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String Quartets 1 & 2
Performed by Apartment House

Cold Blue Music

This was my first acquaintance with Peter Garland, who I understand has a reputation in today’s new music for being controversial and opinionated (I’ve no problem with that). He has been described as both a Minimalist and a Post-Modernist (whatever that means), but has vigorously denied any such typecasting. And properly so, for if what I hear on this CD, performed by the string quartet Apartment House with the natural spontaneity of a block party, is truly representative of the composer, than I’d have to say that Garland’s music has a beauty and a breadth of vision that transcends the sort of stuff I’d associate with the Nonesuch Records Mob (You know who I mean). I was pleasantly surprised by what I heard, and I’d like to share my impressions with you.

These two works are not string quartets in any classical sense, but only in that they are performed by a quartet of string players with a common purpose. They do, however, have the economy of design and the feeling of intimacy that we find in the best of chamber music over the past three centuries. We find here a love of richly layered, slowly moving harmonies and sweetness akin to sadness, a beauty so deep it hurts.

String Quartet No. 1, subtitled “In Praise of Poor Scholars,” takes its title from a poem by Tao”Ch’ien (365-427) that begins, “All creatures, each has a home: / The solitary cloud alone has none. / Here and there, into thin air, it vanishes: / When do you ever see its traces?” The Chinese poems of olden times were accustomed to expressing down to earth feelings in terms of fanciful concepts. The solitary cloud represents the threadbare scholar who must wander in the elusive search for a princely patron (for the modern equivalent, read “arts foundation grant” or “endowed chair”). The six movements of this work tend to have an evocative rather than a descriptive purpose: Rondeau “nouveau,” Like an elegant slow dance, Back to the 14th century, To the Memory of Dane Rudhyar, Son Huasteco / A Walk in the White Place, and Like a simple Indian dance – elegant and eloquent. The music is predominately slow, with just enough variety – for instance, the alternation of plainsong and dance in the aptly named Back to the 14th century that the listener is never afflicted with monotony. Garland’s harmonies weave their own spell of peace and serenity, perhaps evoking also the immense beauty and solitude of the great American west.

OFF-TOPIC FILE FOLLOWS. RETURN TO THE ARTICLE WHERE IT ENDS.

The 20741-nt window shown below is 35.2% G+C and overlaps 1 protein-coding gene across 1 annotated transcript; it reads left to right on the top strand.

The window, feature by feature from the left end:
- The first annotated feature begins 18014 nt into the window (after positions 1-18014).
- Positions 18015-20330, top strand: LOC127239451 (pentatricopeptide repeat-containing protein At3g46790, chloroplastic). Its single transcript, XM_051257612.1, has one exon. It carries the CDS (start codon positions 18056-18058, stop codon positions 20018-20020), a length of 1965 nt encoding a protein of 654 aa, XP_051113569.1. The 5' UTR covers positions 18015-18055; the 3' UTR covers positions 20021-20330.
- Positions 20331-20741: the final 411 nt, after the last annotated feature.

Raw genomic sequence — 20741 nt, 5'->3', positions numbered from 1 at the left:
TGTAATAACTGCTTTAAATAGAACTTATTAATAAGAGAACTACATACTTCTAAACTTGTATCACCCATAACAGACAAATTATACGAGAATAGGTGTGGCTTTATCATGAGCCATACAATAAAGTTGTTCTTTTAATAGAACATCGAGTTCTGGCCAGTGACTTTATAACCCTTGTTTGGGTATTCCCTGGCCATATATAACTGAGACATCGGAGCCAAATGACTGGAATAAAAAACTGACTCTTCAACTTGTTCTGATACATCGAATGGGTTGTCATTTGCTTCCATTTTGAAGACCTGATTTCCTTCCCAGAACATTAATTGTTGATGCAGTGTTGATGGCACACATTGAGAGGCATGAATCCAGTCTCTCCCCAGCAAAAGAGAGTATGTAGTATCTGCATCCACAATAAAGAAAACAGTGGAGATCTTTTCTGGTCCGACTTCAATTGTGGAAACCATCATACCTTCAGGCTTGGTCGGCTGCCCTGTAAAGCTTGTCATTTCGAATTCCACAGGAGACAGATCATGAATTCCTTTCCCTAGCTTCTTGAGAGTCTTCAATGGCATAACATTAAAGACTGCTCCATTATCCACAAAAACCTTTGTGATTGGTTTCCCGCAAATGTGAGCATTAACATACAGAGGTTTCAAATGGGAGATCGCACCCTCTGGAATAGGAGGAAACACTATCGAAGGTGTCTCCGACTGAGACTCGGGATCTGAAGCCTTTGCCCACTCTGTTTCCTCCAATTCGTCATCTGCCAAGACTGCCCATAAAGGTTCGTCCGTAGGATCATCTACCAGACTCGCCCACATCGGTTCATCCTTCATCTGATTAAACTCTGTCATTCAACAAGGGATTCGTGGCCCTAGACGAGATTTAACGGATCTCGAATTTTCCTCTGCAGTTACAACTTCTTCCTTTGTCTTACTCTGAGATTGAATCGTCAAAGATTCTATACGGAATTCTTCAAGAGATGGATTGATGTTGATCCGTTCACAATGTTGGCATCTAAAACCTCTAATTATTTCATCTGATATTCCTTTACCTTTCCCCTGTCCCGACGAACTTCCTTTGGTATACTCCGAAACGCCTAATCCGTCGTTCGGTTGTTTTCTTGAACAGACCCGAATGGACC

Quartet No. 2, subtitled “Crazy Cloud,” is built of more diverse materials and has greater variety of tempos than its predecessor. There is considerable evocation of traditional Japanese culture, if not actual melodies or rhythms, in 1, 2 and 5 of its five movements, Sado, Mori (the blind courtesan and singer who became Ikkyu’s lover), and “From the Mountains, Returning to the City” (title of a poem by Ikkyu). The first named begins with a surge of hope from all members of the quartet, the second is a meditation tinged with a darker mood (despair, perhaps?), and the third has a rising mood, concluding with a radiant burst of happiness. Movement 3, “Sueño en Rio Grande,” the title of a song by Las Hermanas Pallida, has a south of the border flavor, calling forth lively, sensational syncopated pizzicati from the members of Apartment House. More syncopations are found in 4, Blues for Helena, though the general mood is subdued, almost overstaying its welcome before the fifth movement provides the satisfying ending hinted above.

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